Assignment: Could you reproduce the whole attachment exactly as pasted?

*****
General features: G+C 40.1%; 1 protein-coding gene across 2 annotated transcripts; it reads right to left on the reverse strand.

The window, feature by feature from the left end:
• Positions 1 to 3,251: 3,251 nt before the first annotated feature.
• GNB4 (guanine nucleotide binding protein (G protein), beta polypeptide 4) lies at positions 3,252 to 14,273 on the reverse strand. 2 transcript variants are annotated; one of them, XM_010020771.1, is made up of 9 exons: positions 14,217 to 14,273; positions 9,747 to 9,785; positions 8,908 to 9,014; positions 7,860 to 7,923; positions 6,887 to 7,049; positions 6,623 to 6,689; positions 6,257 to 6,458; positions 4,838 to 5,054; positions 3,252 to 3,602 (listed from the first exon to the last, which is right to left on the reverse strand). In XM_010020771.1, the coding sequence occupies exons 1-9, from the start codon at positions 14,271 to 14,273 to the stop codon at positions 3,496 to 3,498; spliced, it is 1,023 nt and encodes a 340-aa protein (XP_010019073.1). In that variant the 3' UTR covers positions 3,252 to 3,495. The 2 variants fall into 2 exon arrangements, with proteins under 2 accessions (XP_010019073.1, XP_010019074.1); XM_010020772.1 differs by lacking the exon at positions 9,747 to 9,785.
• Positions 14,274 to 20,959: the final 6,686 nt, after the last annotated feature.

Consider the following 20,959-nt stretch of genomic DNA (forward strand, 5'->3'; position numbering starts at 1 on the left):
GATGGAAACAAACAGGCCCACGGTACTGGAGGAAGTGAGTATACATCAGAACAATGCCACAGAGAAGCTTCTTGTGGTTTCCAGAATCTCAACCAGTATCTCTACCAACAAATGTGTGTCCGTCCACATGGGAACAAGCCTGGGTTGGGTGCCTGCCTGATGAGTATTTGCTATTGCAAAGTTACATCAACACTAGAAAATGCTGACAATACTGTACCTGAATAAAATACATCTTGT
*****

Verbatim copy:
General features: G+C 40.1%; 1 protein-coding gene across 2 annotated transcripts; it reads right to left on the reverse strand.

The window, feature by feature from the left end:
• Positions 1 to 3,251: 3,251 nt before the first annotated feature.
• GNB4 (guanine nucleotide binding protein (G protein), beta polypeptide 4) lies at positions 3,252 to 14,273 on the reverse strand. 2 transcript variants are annotated; one of them, XM_010020771.1, is made up of 9 exons: positions 14,217 to 14,273; positions 9,747 to 9,785; positions 8,908 to 9,014; positions 7,860 to 7,923; positions 6,887 to 7,049; positions 6,623 to 6,689; positions 6,257 to 6,458; positions 4,838 to 5,054; positions 3,252 to 3,602 (listed from the first exon to the last, which is right to left on the reverse strand). In XM_010020771.1, the coding sequence occupies exons 1-9, from the start codon at positions 14,271 to 14,273 to the stop codon at positions 3,496 to 3,498; spliced, it is 1,023 nt and encodes a 340-aa protein (XP_010019073.1). In that variant the 3' UTR covers positions 3,252 to 3,495. The 2 variants fall into 2 exon arrangements, with proteins under 2 accessions (XP_010019073.1, XP_010019074.1); XM_010020772.1 differs by lacking the exon at positions 9,747 to 9,785.
• Positions 14,274 to 20,959: the final 6,686 nt, after the last annotated feature.

Consider the following 20,959-nt stretch of genomic DNA (forward strand, 5'->3'; position numbering starts at 1 on the left):
GATGGAAACAAACAGGCCCACGGTACTGGAGGAAGTGAGTATACATCAGAACAATGCCACAGAGAAGCTTCTTGTGGTTTCCAGAATCTCAACCAGTATCTCTACCAACAAATGTGTGTCCGTCCACATGGGAACAAGCCTGGGTTGGGTGCCTGCCTGATGAGTATTTGCTATTGCAAAGTTACATCAACACTAGAAAATGCTGACAATACTGTACCTGAATAAAATACATCTTGT